Jeff Mason is a White House Correspondent for Reuters and the 2016-2017 president of the White House Correspondents’ Association. He was the lead Reuters correspondent for President Barack Obama's 2012 campaign and interviewed the president at the White House in 2015. Jeff has been based in Washington since 2008, when he covered the historic race between Obama, Hillary Clinton and John McCain. Jeff started his career in Frankfurt, Germany, where he covered the airline industry before moving to Brussels, Belgium, where he covered the European Union. He is a Colorado native, proud graduate of Northwestern University and former Fulbright scholar.
Twitter handle: @jeffmason1
WASHINGTON (Reuters Breakingviews) - Alabama voters ended up putting their anger before economics. Democrat Doug Jones won the U.S. state’s Senate race on Tuesday in a stunning upset. Rival Roy Moore has unique troubles, but President Donald Trump’s approval has also fallen, despite Alabama’s decreasing jobless rate this year.
WASHINGTON (Reuters Breakingviews) - Donald Trump’s rhetoric against the World Trade Organization hurts America first. The U.S. president is no friend to the global trade body, which is hunkering down for its biennial confab. Reforms are needed but America has won most of its complaints, including against China.
WASHINGTON (Reuters Breakingviews) - Donald Trump and Elizabeth Warren make odd antitrust bedfellows. The liberal U.S. senator says mega-deals like Aetna’s $77 billion sale to CVS could kill competition. She also backs the Justice Department’s fight against AT&T-Time Warner and has concerns about past merger remedies. It puts her in the same camp as the president.
WASHINGTON (Reuters Breakingviews) - A rushed U.S. tax bill showers goodies on parts of corporate America. The Republican Senate plan snuck in tax breaks for oil and gas partnerships, real-estate investment trusts and other sectors. One hiccup, though, puts the research and development tax credit favored by business at risk.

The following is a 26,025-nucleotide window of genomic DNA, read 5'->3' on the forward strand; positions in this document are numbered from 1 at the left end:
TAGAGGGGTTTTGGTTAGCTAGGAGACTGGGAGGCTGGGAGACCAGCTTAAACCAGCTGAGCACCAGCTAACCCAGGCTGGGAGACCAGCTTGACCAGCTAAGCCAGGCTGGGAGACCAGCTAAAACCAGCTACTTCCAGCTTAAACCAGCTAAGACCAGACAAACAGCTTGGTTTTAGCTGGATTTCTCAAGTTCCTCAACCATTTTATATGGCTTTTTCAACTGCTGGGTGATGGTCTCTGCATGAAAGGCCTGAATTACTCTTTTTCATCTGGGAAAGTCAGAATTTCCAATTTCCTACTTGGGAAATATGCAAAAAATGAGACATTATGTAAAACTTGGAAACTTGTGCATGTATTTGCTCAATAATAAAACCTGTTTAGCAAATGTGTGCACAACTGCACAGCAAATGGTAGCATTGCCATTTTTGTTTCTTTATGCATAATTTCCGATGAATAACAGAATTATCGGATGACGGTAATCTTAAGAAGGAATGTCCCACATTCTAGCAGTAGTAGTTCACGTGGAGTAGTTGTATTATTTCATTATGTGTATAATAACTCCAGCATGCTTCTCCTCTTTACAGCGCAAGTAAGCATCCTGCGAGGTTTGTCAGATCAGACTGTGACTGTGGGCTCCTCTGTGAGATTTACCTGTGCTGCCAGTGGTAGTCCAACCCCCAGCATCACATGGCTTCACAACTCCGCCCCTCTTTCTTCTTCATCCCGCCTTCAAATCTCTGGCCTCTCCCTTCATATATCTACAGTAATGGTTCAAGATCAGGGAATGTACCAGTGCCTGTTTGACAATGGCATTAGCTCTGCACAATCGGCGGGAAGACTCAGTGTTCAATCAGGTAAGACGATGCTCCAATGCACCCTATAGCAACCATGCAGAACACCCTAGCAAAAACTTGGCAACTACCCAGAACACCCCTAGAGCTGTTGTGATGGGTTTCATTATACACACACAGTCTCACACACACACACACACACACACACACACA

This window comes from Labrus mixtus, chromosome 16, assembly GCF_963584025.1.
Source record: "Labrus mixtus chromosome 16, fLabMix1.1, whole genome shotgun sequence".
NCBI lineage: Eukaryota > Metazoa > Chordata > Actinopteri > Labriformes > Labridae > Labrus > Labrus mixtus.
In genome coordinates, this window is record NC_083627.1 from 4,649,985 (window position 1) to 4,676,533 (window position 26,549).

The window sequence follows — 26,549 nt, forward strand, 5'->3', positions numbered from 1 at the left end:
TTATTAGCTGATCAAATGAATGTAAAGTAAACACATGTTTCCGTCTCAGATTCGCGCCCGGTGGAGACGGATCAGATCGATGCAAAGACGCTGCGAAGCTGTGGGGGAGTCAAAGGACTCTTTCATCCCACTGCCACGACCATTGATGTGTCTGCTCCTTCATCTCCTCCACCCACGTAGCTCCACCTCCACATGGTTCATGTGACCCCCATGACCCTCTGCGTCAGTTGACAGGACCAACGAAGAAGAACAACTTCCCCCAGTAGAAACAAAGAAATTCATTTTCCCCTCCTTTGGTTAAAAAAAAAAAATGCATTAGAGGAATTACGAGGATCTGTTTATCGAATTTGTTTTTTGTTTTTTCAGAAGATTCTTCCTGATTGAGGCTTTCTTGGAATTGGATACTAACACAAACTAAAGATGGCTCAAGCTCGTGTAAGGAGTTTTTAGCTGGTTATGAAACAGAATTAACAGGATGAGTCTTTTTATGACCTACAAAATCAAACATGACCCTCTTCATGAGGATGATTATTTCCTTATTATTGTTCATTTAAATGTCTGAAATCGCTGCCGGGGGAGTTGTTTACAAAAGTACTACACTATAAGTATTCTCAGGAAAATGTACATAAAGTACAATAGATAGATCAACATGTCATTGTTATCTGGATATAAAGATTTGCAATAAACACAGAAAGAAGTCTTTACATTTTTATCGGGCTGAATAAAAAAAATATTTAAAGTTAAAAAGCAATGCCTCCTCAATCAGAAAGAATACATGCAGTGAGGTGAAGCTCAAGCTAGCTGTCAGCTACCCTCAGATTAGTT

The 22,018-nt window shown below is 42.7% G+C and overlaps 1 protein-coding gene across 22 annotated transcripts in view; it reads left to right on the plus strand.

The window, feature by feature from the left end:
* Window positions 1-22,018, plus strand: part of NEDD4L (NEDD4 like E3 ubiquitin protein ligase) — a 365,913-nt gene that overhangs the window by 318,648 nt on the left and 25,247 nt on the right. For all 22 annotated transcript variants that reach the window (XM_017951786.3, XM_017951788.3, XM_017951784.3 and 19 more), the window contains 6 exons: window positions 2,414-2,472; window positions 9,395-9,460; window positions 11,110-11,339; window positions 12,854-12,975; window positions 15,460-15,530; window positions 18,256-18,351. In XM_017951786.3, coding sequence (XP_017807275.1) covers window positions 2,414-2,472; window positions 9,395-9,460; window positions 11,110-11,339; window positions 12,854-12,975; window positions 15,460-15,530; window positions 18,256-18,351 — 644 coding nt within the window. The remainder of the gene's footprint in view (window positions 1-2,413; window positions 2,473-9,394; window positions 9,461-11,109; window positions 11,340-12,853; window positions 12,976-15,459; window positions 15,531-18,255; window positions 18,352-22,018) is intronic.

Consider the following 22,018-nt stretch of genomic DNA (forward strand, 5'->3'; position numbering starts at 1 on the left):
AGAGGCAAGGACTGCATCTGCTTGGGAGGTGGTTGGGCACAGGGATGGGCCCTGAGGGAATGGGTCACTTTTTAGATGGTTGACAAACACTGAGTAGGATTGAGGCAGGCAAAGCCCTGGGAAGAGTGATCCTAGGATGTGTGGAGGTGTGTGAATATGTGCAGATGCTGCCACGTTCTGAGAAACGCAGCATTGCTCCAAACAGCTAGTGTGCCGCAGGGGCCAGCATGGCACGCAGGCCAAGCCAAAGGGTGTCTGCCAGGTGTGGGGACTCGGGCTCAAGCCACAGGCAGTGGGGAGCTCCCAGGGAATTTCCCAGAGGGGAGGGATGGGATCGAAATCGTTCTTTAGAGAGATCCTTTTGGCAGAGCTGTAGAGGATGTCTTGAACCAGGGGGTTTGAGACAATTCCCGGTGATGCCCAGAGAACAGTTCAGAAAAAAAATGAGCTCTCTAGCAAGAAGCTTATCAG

WASHINGTON (Reuters Breakingviews) - The leadership row at the U.S. Consumer Financial Protection Bureau won’t stop its inevitable gutting. It’s unclear who’s in charge at the agency. Richard Cordray, the departing Barack Obama-appointed director, named his temporary successor, as did the White House, provoking an unusual legal fight.
WASHINGTON (Reuters Breakingviews) - Bankers’ long wish list for rule changes starts in the weeds. Executives have plenty of regulations they want a more industry-friendly Federal Reserve to overhaul. But for many the top target is an obscure supervisory letter that has turned often minor infractions into roadblocks for everything from new branches to M&A.
NEW YORK/WASHINGTON (Reuters Breakingviews) - Randall Stephenson is going to war. The AT&T chief executive is fighting the U.S. Department of Justice after it sued to block his $85 billion merger with Time Warner. Faced with similar opposition six years ago, Stephenson gave up a $39 billion tilt for T-Mobile US. Anything less than all-out victory this time would be fatal.
WASHINGTON (Reuters Breakingviews) - A plan to hit U.S. startups with an extra tax would be better directed at private equity. Technology firms are understandably upset over a Senate plan to tax stock options and restricted stock units when they are vested. It would raise $13.4 billion over 10 years, according to the nonpartisan congressional Joint Committee on Taxation. Ending a loophole on investment profit for buyout barons would bring in more.
WASHINGTON (Reuters Breakingviews) - Republicans’ botched pitch for tax cuts could cost them dearly. Their revised plan, unveiled on Thursday, only partly deals with earlier criticism that it benefits the rich. And the chief lieutenants responsible for selling it to the public for the White House - Gary Cohn and Steven Mnuchin - have fumbled their way through their own script.
WASHINGTON (Reuters Breakingviews) - Finance services firms look sidelined as the White House focuses on finding easy China wins. Energy and industrial companies like General Electric will have a chance to cozy up to Beijing’s new leadership during U.S. President Donald Trump’s upcoming Asia trip, but Wall Street isn't coming along. The U.S. business delegation's composition reflects Trump's desires to find low-hanging fruit deals to tout domestically, but low expectations for deeper concessions.